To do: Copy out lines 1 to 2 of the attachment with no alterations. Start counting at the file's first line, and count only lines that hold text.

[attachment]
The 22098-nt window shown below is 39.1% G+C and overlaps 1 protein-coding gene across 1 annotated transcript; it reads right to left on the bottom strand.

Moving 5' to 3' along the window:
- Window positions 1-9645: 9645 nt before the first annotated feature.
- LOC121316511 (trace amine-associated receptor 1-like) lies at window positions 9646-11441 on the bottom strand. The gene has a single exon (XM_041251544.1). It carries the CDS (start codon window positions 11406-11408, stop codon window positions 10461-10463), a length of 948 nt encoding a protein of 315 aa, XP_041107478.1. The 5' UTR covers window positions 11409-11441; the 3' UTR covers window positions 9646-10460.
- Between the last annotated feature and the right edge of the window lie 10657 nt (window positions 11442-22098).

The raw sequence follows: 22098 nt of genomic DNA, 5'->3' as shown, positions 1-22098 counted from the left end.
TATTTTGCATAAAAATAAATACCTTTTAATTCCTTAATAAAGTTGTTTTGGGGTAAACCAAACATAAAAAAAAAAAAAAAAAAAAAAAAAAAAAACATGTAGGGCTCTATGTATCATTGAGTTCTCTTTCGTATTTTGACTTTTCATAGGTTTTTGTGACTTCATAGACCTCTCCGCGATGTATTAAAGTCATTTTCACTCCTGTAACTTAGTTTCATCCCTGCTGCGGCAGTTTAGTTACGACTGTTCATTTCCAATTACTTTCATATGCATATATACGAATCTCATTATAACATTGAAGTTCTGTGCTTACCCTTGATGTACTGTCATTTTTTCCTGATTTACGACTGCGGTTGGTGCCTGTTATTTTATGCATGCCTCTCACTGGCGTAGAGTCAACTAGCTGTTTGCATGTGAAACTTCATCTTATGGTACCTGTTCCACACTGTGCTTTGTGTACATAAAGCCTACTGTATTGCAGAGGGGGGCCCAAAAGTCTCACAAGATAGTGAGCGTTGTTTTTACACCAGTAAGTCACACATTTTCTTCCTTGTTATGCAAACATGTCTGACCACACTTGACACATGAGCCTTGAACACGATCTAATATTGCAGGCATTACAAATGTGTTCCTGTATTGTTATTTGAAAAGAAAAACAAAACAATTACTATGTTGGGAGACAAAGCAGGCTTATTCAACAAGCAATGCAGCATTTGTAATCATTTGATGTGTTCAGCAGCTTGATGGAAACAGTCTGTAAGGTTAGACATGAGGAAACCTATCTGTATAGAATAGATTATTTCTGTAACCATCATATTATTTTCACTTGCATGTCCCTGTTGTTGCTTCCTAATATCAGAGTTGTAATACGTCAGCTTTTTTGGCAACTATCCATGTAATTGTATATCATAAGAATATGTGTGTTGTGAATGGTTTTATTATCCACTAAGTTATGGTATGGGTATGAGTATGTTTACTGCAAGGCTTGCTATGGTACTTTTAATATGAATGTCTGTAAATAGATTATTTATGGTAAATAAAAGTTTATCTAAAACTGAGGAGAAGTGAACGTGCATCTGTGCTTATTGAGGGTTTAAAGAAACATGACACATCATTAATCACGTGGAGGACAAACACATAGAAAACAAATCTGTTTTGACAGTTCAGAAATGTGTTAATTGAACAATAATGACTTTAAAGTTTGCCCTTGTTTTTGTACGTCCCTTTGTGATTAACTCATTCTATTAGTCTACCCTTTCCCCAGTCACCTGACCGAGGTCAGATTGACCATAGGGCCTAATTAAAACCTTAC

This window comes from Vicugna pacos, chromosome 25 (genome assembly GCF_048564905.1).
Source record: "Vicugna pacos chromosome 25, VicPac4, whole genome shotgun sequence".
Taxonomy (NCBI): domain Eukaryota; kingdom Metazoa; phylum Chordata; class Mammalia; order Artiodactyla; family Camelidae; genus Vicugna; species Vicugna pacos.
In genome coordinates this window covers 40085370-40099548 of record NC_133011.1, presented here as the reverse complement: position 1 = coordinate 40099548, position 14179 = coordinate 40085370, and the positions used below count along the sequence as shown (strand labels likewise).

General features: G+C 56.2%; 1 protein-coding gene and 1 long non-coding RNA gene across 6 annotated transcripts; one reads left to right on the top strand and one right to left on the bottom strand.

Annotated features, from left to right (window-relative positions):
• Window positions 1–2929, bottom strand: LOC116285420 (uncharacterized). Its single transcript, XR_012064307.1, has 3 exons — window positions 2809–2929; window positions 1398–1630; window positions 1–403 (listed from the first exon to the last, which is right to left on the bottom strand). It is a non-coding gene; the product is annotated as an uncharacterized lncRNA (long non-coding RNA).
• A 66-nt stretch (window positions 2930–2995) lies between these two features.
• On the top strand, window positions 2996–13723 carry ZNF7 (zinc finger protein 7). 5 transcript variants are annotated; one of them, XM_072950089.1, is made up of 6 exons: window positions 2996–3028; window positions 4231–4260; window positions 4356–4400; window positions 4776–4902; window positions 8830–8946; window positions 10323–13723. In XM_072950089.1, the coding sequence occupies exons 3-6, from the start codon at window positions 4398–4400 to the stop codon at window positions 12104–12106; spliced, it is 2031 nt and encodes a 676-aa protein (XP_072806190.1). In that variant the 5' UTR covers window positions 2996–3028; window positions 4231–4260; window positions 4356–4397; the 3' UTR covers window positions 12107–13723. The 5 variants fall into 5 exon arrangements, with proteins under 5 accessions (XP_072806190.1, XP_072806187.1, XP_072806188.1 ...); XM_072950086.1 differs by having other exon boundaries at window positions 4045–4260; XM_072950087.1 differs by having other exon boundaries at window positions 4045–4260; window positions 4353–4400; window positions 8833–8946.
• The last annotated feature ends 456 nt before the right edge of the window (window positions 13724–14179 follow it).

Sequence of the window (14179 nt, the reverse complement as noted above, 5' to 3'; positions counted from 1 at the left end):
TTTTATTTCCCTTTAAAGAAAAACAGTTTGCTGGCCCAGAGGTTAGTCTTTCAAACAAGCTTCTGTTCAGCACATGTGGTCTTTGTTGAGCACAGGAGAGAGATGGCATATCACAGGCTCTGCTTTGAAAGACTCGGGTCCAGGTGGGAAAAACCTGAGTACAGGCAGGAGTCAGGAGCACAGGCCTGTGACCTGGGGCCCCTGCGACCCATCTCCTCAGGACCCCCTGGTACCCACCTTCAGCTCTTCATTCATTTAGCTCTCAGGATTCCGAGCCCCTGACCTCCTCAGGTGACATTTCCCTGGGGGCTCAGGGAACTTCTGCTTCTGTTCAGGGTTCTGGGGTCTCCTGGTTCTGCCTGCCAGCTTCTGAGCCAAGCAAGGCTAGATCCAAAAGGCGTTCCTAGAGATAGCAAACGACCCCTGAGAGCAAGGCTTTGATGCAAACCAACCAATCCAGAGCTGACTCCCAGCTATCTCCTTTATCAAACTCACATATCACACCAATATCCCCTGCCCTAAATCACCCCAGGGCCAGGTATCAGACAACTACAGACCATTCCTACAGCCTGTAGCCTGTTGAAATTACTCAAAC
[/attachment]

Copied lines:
The 22098-nt window shown below is 39.1% G+C and overlaps 1 protein-coding gene across 1 annotated transcript; it reads right to left on the bottom strand.

Moving 5' to 3' along the window: